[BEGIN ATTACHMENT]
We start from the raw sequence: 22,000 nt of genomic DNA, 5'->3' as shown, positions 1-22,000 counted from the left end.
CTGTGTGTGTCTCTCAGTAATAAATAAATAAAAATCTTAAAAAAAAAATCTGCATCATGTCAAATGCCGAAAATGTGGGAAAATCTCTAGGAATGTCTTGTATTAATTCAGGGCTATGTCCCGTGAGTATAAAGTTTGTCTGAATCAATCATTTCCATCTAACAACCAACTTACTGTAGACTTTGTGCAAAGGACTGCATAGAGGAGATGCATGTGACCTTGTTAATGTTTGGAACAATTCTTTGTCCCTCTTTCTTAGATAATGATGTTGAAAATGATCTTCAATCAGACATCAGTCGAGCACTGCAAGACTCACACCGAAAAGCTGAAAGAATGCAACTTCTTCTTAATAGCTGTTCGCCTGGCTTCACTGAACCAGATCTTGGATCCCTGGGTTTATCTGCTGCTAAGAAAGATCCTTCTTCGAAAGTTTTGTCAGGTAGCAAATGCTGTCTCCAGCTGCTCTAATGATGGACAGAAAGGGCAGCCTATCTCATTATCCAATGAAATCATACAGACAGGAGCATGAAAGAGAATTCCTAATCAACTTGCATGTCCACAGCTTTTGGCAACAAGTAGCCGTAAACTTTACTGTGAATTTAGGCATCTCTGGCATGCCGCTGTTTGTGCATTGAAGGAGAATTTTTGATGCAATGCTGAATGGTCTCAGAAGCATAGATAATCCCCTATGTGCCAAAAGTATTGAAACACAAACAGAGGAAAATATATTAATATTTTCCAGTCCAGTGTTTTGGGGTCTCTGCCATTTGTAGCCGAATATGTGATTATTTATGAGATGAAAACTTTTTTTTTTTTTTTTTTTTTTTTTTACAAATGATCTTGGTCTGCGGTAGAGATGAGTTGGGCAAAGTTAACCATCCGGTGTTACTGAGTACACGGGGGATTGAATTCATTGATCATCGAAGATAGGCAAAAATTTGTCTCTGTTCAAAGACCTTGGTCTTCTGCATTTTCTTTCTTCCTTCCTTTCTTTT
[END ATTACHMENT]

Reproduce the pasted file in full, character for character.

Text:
We start from the raw sequence: 22,000 nt of genomic DNA, 5'->3' as shown, positions 1-22,000 counted from the left end.
CTGTGTGTGTCTCTCAGTAATAAATAAATAAAAATCTTAAAAAAAAAATCTGCATCATGTCAAATGCCGAAAATGTGGGAAAATCTCTAGGAATGTCTTGTATTAATTCAGGGCTATGTCCCGTGAGTATAAAGTTTGTCTGAATCAATCATTTCCATCTAACAACCAACTTACTGTAGACTTTGTGCAAAGGACTGCATAGAGGAGATGCATGTGACCTTGTTAATGTTTGGAACAATTCTTTGTCCCTCTTTCTTAGATAATGATGTTGAAAATGATCTTCAATCAGACATCAGTCGAGCACTGCAAGACTCACACCGAAAAGCTGAAAGAATGCAACTTCTTCTTAATAGCTGTTCGCCTGGCTTCACTGAACCAGATCTTGGATCCCTGGGTTTATCTGCTGCTAAGAAAGATCCTTCTTCGAAAGTTTTGTCAGGTAGCAAATGCTGTCTCCAGCTGCTCTAATGATGGACAGAAAGGGCAGCCTATCTCATTATCCAATGAAATCATACAGACAGGAGCATGAAAGAGAATTCCTAATCAACTTGCATGTCCACAGCTTTTGGCAACAAGTAGCCGTAAACTTTACTGTGAATTTAGGCATCTCTGGCATGCCGCTGTTTGTGCATTGAAGGAGAATTTTTGATGCAATGCTGAATGGTCTCAGAAGCATAGATAATCCCCTATGTGCCAAAAGTATTGAAACACAAACAGAGGAAAATATATTAATATTTTCCAGTCCAGTGTTTTGGGGTCTCTGCCATTTGTAGCCGAATATGTGATTATTTATGAGATGAAAACTTTTTTTTTTTTTTTTTTTTTTTTTTACAAATGATCTTGGTCTGCGGTAGAGATGAGTTGGGCAAAGTTAACCATCCGGTGTTACTGAGTACACGGGGGATTGAATTCATTGATCATCGAAGATAGGCAAAAATTTGTCTCTGTTCAAAGACCTTGGTCTTCTGCATTTTCTTTCTTCCTTCCTTTCTTTT